What to Look for in a Dental Examination
There is no shortage of new, innovative, dental techniques to enhance your dental experience, your ability to chew, and your smile. But today, let’s get back to basics and talk about what you should look for in a dental examination.
We grew up understanding that if there is a cavity, it needs to be fixed. This is “single-tooth” dentistry. However as we’ve grown older, we may have lost teeth, crowned teeth, broken teeth, had gum disease, gum recession, etc., etc. Changes in tooth relationships occur as a result. It’s for those reasons that our dental examinations should be more detailed. A full oral care plan should be developed even if it may be months or years before you complete the plan. A good plan can save money and help preserve your dental health.
Here’s a checklist of my recommendations:
- A full periodontal examination including periodontal probing, gum recession, thickness of the gum tissue, and tooth mobility
- A full dental examination which looks at tooth decay, worn fillings and crowns that may be leaking, cracks and microfractures, and loss of enamel at the gum line.
- Full mouth dental x-rays. I want to be a bit careful here. Dental radiation for these x-rays is extremely small. However, it is still radiation. The more your disposition to dental disease, the more important x-rays become.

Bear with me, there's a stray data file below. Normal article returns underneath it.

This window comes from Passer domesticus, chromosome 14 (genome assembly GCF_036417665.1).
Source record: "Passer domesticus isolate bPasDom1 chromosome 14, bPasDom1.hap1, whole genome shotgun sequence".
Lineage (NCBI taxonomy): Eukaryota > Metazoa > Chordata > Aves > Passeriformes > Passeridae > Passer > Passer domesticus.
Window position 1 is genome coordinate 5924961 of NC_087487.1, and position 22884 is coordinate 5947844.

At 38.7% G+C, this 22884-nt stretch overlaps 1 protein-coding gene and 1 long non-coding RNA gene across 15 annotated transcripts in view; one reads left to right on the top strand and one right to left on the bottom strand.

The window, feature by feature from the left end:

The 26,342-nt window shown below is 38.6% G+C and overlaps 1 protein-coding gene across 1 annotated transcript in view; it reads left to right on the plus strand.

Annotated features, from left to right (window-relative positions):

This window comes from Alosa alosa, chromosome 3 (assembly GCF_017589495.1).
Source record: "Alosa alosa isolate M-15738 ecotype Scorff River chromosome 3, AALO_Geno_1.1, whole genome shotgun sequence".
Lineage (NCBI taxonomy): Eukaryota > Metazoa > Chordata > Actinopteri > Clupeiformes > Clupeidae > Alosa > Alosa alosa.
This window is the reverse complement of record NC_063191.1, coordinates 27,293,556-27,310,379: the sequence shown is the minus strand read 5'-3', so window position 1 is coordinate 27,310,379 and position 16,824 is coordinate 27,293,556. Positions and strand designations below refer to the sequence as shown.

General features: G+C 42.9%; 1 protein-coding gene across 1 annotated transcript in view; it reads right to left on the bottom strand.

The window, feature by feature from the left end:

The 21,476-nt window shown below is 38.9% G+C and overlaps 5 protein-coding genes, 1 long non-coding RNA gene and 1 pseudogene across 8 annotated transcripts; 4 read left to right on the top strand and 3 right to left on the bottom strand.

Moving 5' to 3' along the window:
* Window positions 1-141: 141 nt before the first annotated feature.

The three examinations above should give you and your dentist an understanding as to the long-term risk for each tooth. After all, you don’t want to spend a lot of money on a tooth that has a high risk of being lost.
□Bite relationship. Not only should you know how your teeth line up, you should also know which teeth touch and which teeth don’t. For the most part, all teeth should touch when you close your mouth.
□Joint and muscle assessment. Does your jaw pop or grind when you open or close your mouth. Why? And what can be done to reduce the chances of more joint damage.
□Study models. For complex cases, impressions are made of your teeth and models of your mouth made so that your dentist can look at your mouth from every different direction.
The more complex your case, the more these diagnostic elements are important. Specialized diagnostic instruments to test the vitality of the nerve of the tooth, or specialized x-rays such as the Cone Beam CT Scan which provides a three dimensional view of your bone may also be indicated.
The relatively small cost in doing a good, careful, diagnostic evaluation can easily be saved in the treatment planning process that you and your dentist make together. A little bit of planning can go a long way toward decreasing your costs and improving your results in effective, comprehensive dental treatment.
Lee N. Sheldon, DMD